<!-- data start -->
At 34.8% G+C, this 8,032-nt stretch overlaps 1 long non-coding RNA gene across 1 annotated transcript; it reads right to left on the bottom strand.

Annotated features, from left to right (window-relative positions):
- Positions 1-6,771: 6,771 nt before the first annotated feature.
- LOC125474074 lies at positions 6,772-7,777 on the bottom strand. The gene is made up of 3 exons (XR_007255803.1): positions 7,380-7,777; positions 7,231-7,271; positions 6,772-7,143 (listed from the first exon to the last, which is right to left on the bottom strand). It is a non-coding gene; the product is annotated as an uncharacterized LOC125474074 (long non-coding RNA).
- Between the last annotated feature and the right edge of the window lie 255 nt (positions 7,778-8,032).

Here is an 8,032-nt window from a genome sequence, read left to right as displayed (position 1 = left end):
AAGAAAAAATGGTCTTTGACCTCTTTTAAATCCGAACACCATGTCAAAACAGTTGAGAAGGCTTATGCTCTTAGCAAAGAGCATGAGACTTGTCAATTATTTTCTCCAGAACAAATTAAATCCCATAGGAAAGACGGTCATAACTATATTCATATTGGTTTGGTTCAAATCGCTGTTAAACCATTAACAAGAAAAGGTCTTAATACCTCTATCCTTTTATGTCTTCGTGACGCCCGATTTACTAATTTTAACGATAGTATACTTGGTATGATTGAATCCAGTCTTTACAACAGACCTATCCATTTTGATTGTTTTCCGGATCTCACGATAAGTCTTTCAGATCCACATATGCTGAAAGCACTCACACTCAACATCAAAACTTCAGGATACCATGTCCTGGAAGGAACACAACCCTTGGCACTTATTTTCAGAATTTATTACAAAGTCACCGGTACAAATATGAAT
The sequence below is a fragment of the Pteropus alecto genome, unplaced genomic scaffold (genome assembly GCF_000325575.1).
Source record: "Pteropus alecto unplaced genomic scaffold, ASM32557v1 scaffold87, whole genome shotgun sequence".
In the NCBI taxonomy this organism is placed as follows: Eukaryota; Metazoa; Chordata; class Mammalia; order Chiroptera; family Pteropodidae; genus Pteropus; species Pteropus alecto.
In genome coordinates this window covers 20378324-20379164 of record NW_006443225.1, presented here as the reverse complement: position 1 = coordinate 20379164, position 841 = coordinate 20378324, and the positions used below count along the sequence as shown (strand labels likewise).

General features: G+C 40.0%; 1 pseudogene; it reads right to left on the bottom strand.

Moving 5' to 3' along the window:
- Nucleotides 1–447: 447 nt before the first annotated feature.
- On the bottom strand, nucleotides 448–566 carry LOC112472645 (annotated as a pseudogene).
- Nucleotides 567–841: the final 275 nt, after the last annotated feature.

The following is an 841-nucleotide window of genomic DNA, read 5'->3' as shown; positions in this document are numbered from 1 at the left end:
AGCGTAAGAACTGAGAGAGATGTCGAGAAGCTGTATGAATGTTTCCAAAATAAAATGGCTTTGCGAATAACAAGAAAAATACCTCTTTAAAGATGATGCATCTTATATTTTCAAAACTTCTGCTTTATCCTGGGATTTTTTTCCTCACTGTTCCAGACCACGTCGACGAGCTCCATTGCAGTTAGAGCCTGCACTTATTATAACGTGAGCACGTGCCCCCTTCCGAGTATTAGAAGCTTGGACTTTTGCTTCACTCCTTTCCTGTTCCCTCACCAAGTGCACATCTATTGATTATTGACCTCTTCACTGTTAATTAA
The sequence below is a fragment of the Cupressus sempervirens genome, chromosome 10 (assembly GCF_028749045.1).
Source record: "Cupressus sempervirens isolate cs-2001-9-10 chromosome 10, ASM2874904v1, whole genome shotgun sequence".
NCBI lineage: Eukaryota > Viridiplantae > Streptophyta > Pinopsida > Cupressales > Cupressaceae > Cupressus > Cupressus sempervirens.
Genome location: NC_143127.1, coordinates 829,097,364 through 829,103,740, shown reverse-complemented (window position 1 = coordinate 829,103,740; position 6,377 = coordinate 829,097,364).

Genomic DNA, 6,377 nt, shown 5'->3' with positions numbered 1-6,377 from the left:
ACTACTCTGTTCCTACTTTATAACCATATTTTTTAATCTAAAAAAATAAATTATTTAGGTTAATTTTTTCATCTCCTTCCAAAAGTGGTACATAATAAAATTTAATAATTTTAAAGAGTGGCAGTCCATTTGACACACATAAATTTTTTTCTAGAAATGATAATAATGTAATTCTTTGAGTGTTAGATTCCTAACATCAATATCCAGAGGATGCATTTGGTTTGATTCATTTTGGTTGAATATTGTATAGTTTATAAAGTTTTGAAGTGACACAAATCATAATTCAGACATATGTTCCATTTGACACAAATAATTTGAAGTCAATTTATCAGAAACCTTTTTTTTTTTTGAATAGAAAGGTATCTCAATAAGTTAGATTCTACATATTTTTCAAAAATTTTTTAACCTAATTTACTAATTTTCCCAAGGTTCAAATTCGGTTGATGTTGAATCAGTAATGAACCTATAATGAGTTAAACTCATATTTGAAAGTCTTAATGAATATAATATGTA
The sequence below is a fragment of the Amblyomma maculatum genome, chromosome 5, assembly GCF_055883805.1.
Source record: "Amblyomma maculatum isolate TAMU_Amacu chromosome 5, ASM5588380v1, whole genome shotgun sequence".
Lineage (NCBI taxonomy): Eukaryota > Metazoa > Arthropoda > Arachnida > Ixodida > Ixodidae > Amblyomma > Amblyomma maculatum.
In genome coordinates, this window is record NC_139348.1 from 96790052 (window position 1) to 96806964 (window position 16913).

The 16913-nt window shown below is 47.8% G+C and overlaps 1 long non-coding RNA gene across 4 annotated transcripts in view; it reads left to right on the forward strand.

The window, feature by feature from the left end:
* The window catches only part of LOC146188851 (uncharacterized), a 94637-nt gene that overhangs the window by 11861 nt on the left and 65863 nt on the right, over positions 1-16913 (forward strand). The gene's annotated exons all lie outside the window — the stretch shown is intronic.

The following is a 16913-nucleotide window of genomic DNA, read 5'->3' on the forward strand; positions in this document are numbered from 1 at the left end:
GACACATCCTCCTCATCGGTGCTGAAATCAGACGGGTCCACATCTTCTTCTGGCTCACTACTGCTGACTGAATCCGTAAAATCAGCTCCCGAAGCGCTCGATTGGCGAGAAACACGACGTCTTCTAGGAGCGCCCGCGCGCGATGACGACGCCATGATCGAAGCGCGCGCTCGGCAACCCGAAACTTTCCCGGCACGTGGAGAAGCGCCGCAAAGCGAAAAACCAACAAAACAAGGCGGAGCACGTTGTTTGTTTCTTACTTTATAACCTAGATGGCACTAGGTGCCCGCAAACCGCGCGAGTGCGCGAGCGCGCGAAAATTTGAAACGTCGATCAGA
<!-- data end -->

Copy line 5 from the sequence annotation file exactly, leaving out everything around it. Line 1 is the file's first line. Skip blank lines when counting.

- Between the last annotated feature and the right edge of the window lie 255 nt (positions 7,778-8,032).